WASHINGTON — The U.S. Environmental Protection Agency (EPA) released a new resource to help states and tribes maximize participation, simplify implementation, and reduce costs associated with the public hearings they host for adopting new or revising existing water quality standards.
“Public participation is an important part of decision making on water quality standards,” said EPA Assistant Administrator for Water David Ross. “EPA’s new resource helps bring public engagement on water quality standards into the 21st century.”
The Clean Water Act requires states and authorized tribes to hold public hearings for the purposes of reviewing and adopting new or revised water quality standards (WQS). EPA’s new Modernizing Public Hearings for Water Quality Standard Decisions Consistent with 40 CFR 25.5 document outlines 12 suggestions for how states and tribes can incorporate technology into a public hearing in way that modernizes the process and is also consistent with meeting federal requirements. For example, the resource recommends using online public hearings via web conferencing. This approach facilitates greater public participation by saving participants’ time and money while also more effectively using public engagement resources (e.g., funding) of states and tribes.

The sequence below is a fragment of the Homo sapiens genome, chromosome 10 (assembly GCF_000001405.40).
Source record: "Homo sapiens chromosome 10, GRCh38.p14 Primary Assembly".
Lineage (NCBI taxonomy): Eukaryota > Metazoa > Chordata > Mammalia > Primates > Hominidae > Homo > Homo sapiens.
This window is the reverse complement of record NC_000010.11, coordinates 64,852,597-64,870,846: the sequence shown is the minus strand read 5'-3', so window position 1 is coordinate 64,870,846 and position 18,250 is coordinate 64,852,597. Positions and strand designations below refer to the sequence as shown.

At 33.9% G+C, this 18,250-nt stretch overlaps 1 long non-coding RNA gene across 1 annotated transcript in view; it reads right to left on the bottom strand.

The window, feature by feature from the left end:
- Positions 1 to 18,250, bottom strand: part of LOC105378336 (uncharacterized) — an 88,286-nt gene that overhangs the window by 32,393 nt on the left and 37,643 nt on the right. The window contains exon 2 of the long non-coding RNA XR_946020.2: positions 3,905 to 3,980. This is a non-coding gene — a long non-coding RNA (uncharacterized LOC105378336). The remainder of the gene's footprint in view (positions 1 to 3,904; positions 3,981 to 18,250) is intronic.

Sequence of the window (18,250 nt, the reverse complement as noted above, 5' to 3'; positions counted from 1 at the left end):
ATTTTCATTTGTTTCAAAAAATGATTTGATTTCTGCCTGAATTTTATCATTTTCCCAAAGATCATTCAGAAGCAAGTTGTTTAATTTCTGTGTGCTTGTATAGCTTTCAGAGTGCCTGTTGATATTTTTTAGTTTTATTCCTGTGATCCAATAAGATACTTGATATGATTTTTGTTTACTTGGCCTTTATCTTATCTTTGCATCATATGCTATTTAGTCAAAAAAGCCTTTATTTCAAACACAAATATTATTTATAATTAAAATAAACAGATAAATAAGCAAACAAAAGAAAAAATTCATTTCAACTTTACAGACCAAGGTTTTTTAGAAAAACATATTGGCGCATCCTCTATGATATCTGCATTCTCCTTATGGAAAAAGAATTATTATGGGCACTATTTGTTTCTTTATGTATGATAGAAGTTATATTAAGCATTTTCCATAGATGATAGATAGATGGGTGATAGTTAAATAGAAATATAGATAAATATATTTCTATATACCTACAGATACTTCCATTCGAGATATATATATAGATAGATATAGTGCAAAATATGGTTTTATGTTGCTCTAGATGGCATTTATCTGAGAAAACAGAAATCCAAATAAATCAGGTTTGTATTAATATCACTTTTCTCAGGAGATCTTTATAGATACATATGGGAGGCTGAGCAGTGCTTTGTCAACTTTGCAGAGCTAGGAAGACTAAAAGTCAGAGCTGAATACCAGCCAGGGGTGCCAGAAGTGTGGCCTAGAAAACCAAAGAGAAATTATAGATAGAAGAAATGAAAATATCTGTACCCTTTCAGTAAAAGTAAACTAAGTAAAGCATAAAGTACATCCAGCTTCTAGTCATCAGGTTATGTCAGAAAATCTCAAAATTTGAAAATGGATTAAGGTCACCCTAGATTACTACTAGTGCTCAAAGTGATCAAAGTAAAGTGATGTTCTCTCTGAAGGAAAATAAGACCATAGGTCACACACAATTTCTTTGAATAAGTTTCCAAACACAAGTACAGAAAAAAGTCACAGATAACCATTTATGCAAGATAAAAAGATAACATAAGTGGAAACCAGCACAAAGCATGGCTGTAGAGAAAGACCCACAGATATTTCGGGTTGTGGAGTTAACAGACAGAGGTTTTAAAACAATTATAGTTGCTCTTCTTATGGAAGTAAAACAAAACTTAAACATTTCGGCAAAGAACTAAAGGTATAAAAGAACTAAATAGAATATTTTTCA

The document also addresses potential environmental justice considerations. For example, the agency encourages states and tribes to meet the needs of their public by considering the public’s accessibility to, and acceptance of, computers and the internet before pursuing any specific approach.
The document does not impose any new requirements on states or tribes. It makes clear that states and tribes have the discretion to decide whether and to what extent to use technology in their WQS public hearings, as they deem appropriate.
Click here to read the document